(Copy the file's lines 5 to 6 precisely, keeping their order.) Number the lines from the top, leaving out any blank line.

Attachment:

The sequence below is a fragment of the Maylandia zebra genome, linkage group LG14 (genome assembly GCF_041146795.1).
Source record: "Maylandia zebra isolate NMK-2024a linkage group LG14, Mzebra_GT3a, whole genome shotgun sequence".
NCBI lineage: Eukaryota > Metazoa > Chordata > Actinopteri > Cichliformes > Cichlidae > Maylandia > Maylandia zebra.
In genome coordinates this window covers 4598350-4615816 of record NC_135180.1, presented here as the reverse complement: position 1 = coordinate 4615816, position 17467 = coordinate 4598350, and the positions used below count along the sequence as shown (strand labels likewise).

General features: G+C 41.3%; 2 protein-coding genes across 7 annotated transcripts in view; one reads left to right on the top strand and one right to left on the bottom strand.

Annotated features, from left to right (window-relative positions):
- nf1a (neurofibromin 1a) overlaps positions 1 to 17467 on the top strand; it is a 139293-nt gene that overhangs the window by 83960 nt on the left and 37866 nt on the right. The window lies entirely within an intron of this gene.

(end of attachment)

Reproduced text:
General features: G+C 41.3%; 2 protein-coding genes across 7 annotated transcripts in view; one reads left to right on the top strand and one right to left on the bottom strand.

Annotated features, from left to right (window-relative positions):